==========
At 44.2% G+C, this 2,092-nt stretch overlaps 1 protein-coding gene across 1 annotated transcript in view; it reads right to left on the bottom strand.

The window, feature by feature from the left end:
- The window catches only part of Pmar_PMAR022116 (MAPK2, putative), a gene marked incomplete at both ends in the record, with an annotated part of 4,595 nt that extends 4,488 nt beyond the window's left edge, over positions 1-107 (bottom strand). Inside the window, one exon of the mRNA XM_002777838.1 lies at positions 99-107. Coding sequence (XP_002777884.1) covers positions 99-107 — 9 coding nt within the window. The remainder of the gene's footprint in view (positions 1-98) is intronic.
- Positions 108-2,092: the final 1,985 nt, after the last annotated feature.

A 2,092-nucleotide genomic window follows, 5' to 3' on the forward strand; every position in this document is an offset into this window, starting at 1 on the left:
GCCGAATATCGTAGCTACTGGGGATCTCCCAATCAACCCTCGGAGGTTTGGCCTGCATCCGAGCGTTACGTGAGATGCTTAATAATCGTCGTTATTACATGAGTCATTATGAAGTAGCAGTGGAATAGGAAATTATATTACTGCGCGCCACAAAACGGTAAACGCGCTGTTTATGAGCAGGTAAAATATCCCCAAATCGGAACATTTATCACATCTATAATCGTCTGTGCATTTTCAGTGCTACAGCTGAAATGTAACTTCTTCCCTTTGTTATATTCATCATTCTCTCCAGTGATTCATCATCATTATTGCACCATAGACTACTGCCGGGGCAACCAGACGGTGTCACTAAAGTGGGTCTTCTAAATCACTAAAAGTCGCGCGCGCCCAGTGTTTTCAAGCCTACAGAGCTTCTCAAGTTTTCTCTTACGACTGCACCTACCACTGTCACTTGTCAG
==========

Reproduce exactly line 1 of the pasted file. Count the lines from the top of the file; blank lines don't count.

At 44.2% G+C, this 2,092-nt stretch overlaps 1 protein-coding gene across 1 annotated transcript in view; it reads right to left on the bottom strand.